You can choose to upgrade from your existing installation of windows or you can choose to to an install from scratch.

          I cannot see how Windows is still Microsoft's main cash supply. They make way more money selling one office licence. You can go further, just one MSDN subscription blows the cost of a Windows 10 Home install dvd with COA.

          As for promoting another OS, I am not entirely sure how you got to this "point", but anyway... Microsoft doesn't need to promote Linux, it never has - Linux does a good job of that all by itself.

          As for your "Windows server hell" scenario, well, do you Internet?

        2. h4rm0ny

          Re: They have hired top Linux people before

          >>"Windows server hell"

          See, I could accept an argument that MS's GNU/Linux involvement is a rear-guard action and wont see competitive support. I don't think that's true, but I could see it as a supportable argument. But then you go off on one about "Windows server Hell". There might be people who feel that way if they're a GNU/Linux shop and they have one odd Windows server needed for some piece of critical software and they don't really know how to maintain it or have processes to manage it. An odd inconsistency in your processes is always a PITA. But Windows as an OS is pretty solid. And it has a lot of very good enterprise tools to manage it. So I conclude that you don't know what you're talking about.

          1. 1Rafayal
            Flame

            Re: They have hired top Linux people before

            to be honest, comments like "Windows server hell" are probably made by people who dont even work in IT.

            I think even the infrastructure guys I have worked with in the past didnt care about the Windows/Linux debate. They just wanted to get stuff done with Windows and with Linux.

            I think the Linux fantards need to pick their words pretty carefully now. In the past it has always been Microsoft telling you point blank how they can do it better than anyone else (because they are a business) and consultancies pushing Linux telling you they can do it better than anyone else (because they are a business).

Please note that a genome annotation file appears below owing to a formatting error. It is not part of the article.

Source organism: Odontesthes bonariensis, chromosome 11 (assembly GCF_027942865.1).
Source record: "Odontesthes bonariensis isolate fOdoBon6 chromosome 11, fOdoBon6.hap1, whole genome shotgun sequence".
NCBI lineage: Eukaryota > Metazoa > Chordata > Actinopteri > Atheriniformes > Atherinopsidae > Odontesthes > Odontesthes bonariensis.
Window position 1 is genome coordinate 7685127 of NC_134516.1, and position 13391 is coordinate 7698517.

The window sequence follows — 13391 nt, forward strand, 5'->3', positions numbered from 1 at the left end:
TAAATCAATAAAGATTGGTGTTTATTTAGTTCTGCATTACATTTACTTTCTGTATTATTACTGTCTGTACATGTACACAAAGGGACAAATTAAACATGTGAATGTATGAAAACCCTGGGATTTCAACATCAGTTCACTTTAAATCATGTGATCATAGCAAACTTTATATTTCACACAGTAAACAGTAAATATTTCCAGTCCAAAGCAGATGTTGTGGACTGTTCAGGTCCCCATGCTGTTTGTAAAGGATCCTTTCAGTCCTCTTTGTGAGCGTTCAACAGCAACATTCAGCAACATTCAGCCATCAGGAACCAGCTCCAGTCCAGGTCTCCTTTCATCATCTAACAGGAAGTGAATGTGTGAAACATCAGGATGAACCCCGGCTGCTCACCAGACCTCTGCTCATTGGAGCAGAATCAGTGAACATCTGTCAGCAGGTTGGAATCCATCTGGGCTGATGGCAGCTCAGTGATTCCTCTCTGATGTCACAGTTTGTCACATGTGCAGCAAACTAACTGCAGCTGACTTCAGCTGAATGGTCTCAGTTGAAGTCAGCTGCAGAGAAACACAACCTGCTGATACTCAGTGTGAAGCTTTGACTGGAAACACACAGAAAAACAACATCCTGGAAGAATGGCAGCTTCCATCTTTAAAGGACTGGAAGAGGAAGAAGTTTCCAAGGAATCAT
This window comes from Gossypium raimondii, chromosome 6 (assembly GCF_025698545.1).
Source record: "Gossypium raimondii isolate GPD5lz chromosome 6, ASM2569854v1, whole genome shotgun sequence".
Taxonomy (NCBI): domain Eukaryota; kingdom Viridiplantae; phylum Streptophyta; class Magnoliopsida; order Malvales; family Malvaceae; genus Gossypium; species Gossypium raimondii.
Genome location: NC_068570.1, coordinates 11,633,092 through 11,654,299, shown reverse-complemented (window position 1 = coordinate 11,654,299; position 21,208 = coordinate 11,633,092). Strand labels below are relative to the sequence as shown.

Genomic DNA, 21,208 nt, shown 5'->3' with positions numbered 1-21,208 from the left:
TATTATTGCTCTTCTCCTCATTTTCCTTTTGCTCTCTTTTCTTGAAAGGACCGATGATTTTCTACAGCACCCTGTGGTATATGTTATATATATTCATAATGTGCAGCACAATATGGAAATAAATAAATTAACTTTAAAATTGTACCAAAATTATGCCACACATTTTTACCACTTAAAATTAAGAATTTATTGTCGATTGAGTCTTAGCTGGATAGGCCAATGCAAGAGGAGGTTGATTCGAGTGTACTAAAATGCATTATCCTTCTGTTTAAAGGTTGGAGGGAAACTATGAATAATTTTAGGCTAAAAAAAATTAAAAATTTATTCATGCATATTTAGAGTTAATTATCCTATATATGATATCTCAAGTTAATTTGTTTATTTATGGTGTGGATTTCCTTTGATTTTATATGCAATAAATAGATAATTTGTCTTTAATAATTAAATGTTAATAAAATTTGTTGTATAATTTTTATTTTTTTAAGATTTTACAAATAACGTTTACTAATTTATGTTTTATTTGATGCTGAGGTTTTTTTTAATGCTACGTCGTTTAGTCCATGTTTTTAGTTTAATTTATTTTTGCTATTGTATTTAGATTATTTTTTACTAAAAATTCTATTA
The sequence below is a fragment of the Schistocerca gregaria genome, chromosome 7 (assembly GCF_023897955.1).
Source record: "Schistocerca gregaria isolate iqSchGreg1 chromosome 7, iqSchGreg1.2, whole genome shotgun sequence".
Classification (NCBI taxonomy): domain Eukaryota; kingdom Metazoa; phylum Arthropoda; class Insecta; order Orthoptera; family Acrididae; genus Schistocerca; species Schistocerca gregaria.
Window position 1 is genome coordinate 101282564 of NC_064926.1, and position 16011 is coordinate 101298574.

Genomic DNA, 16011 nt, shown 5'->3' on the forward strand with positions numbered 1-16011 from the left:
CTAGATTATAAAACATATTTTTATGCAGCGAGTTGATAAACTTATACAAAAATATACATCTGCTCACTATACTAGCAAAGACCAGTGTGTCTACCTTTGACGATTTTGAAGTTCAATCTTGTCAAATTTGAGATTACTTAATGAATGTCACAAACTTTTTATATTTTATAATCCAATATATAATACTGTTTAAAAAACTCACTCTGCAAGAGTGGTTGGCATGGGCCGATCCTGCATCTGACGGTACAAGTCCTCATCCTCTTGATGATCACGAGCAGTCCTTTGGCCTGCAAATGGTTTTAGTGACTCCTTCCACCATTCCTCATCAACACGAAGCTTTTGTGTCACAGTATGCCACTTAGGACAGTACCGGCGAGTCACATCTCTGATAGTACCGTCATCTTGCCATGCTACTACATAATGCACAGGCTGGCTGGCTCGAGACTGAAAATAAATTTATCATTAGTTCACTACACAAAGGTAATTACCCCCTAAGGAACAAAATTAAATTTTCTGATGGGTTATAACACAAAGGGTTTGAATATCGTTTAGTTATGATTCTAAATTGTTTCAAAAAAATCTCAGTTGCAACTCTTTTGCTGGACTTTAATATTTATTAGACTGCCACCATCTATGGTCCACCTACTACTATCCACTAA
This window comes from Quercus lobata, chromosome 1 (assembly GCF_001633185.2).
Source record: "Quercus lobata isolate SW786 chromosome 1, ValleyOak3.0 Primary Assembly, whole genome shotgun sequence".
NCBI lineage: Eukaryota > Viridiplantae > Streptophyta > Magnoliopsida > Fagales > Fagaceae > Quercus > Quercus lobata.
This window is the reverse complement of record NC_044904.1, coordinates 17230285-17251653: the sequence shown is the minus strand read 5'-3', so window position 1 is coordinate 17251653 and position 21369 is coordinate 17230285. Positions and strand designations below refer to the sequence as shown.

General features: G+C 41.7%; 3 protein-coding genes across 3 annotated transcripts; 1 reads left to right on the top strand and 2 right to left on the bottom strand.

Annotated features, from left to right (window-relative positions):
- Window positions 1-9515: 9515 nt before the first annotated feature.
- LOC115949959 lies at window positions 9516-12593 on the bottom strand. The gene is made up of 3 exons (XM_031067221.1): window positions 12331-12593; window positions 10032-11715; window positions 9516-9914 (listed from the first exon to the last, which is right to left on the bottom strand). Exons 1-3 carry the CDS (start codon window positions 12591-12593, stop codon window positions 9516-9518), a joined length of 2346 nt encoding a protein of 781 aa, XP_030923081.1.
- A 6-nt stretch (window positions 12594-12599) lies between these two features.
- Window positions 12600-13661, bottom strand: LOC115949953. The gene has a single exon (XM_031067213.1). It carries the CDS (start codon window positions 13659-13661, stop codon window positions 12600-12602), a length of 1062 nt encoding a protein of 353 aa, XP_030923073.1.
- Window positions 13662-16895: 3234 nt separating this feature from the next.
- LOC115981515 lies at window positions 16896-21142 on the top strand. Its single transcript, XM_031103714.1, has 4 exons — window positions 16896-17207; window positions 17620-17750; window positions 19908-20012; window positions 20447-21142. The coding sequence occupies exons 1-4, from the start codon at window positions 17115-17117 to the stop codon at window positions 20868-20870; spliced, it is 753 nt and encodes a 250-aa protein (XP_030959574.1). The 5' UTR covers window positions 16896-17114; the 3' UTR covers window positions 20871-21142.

Now we seem to be in a situation where the real Linux community is overshadowed by this group of screaming, mewling, complaining fantards who may have read a copy of Computer Active back in the late 90's telling people point blank that you should use Linux for everything because Microsoft has been "duping" people for the last forever into using products that are not fit for purpose. If Linux was the pinnacle of computing that it is being made out to be, it would have superceded every other OS out there since 1992. And fuck me, it hasnt.

            Instead we have competition, which is a much better thing to have than the narrow oligarchy offered by either MS or the Linux community.

    6. a_yank_lurker Silver badge

      Re: They have hired top Linux people before

      As others have noted Windows is not the cash cow it once was. Slurp may have a couple of adults in the room.

      The market has shifted from classic desktop type applications found in businesses to personal apps found on phones and tablets. Many of the apps require Internet access to be functional while the traditional business applications were often mostly stand alone products that do not require Internet access to function. Add that many browser based Cloud SaaS do not have any OS requirements, just an browser that is reasonably compliant with HTML5/CSS3.

      The adults realize as OSes and their ecosystems are less important it might behove Slurp to start using/supporting other OSes if they wish to stay relevant.

    7. Just Enough

      Re: They have hired top Linux people before

      "Since Windows is their cash cow and without it they vaporize ... ... "

      This market analysis brought to you from the year 2000.

      Everyone has moved on since the time where the desktop OS was king.

  6. kryptylomese

    Why does everyone care about what Microsoft does when evidence shows that they makes shit software?

    Why does it matter if the company even exists or not and why do so many people care?

    They have played a brilliant marketing game and brainwashed a couple of generations into defending the shit that they turn out. However the game has changed now (thankfully)!

    How can a company that is well known for making shit software turn itself around and compete with the juggernaut of Linux (no one should even care if they cannot)?

    1. Bob Vistakin
      Pint

      Couldn't have put it better myself, and I've often tried.

    2. Mikey

      Oh dear...

      I'm baffled, even after all this time, why people insist on defining anything Microsoft makes as 'shit'. Given that it's what a lot of people will pick up and use first when learning how to operate a PC, and given how many use it daily for home and work, as well as some of their other better products (mice and keyboards, certainly), it's certainly far from shit. It may not be the best, but there is worse out there, and you cannot pretend that in some cases, FOSS stuff is actually worse.